That’s actually not the question to be asking about the for-profit challenges to the Department of Health and Human Services’s Obamacare abortion-drug, contraception, and sterilization mandate. But it was a beyond-parody question asked of a Becket Fund lawyer on MSNBC after the Hobby Lobby/Conestoga Wood hearings at the Supreme Court. The real question at the heart of the matter is: Do Americans have the right to live their faith at work – such that a closely held belief does not have to be violated or fines paid on account of a government mandate? Do people who run businesses have a right to religious liberty on the job?
A question very much in the background of this debate is: Why would anyone even need this kind of protection? Why does religious faith have anything to do with insurance coverage and other H.R. department kind of questions? To a culture that has become increasingly secularized, internalizing a compartmentalization and privatization of religious faith, this is a real obstacle to understanding why there are all these challenges to the HHS mandate.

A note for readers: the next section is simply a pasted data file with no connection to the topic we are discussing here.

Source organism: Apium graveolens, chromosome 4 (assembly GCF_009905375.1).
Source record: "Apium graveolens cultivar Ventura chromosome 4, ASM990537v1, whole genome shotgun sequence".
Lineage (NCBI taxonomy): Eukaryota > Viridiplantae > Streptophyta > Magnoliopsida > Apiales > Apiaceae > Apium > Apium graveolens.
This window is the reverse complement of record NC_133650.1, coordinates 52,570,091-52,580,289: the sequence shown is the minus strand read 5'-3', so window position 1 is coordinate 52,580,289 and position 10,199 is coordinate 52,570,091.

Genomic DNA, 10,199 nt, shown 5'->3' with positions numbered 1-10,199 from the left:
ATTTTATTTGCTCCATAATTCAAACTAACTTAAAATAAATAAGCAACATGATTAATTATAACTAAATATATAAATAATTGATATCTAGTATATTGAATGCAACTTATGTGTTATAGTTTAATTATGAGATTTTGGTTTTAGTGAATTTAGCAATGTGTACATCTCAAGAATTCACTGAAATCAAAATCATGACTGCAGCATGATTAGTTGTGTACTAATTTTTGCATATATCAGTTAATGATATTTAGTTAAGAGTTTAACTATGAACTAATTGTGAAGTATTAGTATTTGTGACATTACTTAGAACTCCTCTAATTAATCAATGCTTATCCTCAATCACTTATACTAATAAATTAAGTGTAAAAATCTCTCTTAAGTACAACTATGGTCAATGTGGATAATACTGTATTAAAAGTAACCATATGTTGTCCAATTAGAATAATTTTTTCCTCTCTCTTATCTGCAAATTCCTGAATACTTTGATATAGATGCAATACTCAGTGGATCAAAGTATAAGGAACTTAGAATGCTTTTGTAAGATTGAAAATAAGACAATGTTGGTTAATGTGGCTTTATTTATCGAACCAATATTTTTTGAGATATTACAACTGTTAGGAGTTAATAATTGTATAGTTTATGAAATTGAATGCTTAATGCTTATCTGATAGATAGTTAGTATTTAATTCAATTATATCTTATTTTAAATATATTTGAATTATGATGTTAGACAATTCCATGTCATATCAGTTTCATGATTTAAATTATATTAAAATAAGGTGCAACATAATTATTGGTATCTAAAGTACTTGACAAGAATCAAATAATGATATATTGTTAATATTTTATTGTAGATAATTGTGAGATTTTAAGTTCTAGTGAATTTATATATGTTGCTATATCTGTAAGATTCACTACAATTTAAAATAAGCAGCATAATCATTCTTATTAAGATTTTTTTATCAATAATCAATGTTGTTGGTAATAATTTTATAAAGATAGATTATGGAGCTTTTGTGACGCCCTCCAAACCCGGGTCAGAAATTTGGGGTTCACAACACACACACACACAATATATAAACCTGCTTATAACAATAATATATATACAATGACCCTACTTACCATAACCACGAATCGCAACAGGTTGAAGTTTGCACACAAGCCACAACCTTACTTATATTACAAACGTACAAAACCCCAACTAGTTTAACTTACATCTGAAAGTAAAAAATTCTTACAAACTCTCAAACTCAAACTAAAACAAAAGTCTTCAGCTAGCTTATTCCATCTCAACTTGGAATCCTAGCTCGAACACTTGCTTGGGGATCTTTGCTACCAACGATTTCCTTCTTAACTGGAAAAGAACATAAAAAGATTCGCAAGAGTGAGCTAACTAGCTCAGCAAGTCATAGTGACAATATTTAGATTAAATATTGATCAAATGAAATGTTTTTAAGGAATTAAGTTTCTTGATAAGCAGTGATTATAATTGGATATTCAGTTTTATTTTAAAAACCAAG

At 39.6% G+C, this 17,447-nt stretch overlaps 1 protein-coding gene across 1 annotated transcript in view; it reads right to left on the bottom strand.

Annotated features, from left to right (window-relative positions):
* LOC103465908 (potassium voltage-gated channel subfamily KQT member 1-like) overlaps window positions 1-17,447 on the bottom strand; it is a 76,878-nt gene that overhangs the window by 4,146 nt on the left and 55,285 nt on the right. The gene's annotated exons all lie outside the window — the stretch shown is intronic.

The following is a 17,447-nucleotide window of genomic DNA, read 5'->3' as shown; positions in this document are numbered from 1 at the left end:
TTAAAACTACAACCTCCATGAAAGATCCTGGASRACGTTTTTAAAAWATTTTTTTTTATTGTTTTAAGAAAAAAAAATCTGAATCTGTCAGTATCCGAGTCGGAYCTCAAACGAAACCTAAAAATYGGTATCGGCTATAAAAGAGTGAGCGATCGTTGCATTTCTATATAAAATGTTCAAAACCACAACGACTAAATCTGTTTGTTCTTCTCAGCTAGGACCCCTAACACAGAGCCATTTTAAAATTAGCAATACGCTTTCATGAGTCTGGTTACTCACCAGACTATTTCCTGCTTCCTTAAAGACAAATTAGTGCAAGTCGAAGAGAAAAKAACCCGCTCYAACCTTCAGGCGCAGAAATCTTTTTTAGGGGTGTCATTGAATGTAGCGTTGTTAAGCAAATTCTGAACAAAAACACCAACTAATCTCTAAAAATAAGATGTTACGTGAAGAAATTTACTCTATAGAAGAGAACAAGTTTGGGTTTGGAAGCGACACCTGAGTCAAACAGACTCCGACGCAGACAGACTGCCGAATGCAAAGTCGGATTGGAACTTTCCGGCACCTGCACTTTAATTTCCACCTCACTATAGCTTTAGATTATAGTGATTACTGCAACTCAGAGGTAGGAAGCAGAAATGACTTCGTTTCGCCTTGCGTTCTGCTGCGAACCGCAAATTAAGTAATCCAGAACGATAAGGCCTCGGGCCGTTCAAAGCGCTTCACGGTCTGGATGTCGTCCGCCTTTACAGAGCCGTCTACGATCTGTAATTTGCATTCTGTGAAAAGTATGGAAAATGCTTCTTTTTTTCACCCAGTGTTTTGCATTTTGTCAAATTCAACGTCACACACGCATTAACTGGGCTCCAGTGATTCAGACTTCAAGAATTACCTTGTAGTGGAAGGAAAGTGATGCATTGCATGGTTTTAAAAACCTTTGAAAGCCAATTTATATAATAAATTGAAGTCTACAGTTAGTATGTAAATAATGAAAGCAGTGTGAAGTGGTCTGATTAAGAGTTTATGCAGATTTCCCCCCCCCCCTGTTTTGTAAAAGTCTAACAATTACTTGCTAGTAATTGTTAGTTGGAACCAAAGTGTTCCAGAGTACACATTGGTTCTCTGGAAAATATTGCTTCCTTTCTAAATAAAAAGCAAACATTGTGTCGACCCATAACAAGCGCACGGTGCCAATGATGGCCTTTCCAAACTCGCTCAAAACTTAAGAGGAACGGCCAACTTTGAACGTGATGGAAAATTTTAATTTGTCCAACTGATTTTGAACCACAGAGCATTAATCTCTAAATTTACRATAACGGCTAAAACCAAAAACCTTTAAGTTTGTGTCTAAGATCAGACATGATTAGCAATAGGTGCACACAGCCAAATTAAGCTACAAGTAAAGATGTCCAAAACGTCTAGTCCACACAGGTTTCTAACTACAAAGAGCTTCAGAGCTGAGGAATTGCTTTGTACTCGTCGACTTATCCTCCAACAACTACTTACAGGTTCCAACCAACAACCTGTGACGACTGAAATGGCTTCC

Yesterday we ran an interview with two non-lawyers, Andrew Abela and Joseph Capizzi, on conscience in business. They are both professors at The Catholic University in Washington, D.C. – Abela is dean of the new business school. Their book A Catechism for Business is meant to reintroduce some fundamental and practical ethical questions that come up in the life of a businessman, using Catholic social teaching to help walk one through the questions.
It’s a timely resource given especially the for-profit challenges to the Obama administration’s HHS mandate. Tonight in D.C., at the Catholic Information Center, just a stone’s throw from the White House, Abela and Capizzi will talk about the book and why one’s faith would have anything to do with running a business. Information is here for anyone interested.